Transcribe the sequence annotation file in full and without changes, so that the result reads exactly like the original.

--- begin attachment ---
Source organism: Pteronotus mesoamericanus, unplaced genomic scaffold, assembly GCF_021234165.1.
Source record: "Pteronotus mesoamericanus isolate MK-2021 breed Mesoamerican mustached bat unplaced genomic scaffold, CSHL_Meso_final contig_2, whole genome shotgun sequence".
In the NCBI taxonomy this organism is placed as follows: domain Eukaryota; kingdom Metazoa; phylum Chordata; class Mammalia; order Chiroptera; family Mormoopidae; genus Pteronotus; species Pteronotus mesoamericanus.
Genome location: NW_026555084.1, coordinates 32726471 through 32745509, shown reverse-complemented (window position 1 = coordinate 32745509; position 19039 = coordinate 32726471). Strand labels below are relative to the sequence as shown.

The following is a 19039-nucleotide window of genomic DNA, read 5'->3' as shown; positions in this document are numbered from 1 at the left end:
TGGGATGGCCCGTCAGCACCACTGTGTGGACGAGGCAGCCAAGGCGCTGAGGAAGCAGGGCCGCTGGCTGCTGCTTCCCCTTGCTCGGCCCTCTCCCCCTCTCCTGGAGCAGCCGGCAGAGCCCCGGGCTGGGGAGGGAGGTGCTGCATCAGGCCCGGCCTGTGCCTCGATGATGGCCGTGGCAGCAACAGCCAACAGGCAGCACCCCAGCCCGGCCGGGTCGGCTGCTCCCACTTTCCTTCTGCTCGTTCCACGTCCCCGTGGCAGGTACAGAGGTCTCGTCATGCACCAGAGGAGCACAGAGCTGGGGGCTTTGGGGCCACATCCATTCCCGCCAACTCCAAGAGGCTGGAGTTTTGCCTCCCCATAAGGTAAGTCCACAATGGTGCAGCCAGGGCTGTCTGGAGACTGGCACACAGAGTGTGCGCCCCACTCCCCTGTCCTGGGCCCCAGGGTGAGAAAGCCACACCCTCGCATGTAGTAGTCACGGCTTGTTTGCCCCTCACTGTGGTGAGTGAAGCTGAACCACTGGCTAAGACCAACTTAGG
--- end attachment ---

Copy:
Source organism: Pteronotus mesoamericanus, unplaced genomic scaffold, assembly GCF_021234165.1.
Source record: "Pteronotus mesoamericanus isolate MK-2021 breed Mesoamerican mustached bat unplaced genomic scaffold, CSHL_Meso_final contig_2, whole genome shotgun sequence".
In the NCBI taxonomy this organism is placed as follows: domain Eukaryota; kingdom Metazoa; phylum Chordata; class Mammalia; order Chiroptera; family Mormoopidae; genus Pteronotus; species Pteronotus mesoamericanus.
Genome location: NW_026555084.1, coordinates 32726471 through 32745509, shown reverse-complemented (window position 1 = coordinate 32745509; position 19039 = coordinate 32726471). Strand labels below are relative to the sequence as shown.

The following is a 19039-nucleotide window of genomic DNA, read 5'->3' as shown; positions in this document are numbered from 1 at the left end:
TGGGATGGCCCGTCAGCACCACTGTGTGGACGAGGCAGCCAAGGCGCTGAGGAAGCAGGGCCGCTGGCTGCTGCTTCCCCTTGCTCGGCCCTCTCCCCCTCTCCTGGAGCAGCCGGCAGAGCCCCGGGCTGGGGAGGGAGGTGCTGCATCAGGCCCGGCCTGTGCCTCGATGATGGCCGTGGCAGCAACAGCCAACAGGCAGCACCCCAGCCCGGCCGGGTCGGCTGCTCCCACTTTCCTTCTGCTCGTTCCACGTCCCCGTGGCAGGTACAGAGGTCTCGTCATGCACCAGAGGAGCACAGAGCTGGGGGCTTTGGGGCCACATCCATTCCCGCCAACTCCAAGAGGCTGGAGTTTTGCCTCCCCATAAGGTAAGTCCACAATGGTGCAGCCAGGGCTGTCTGGAGACTGGCACACAGAGTGTGCGCCCCACTCCCCTGTCCTGGGCCCCAGGGTGAGAAAGCCACACCCTCGCATGTAGTAGTCACGGCTTGTTTGCCCCTCACTGTGGTGAGTGAAGCTGAACCACTGGCTAAGACCAACTTAGG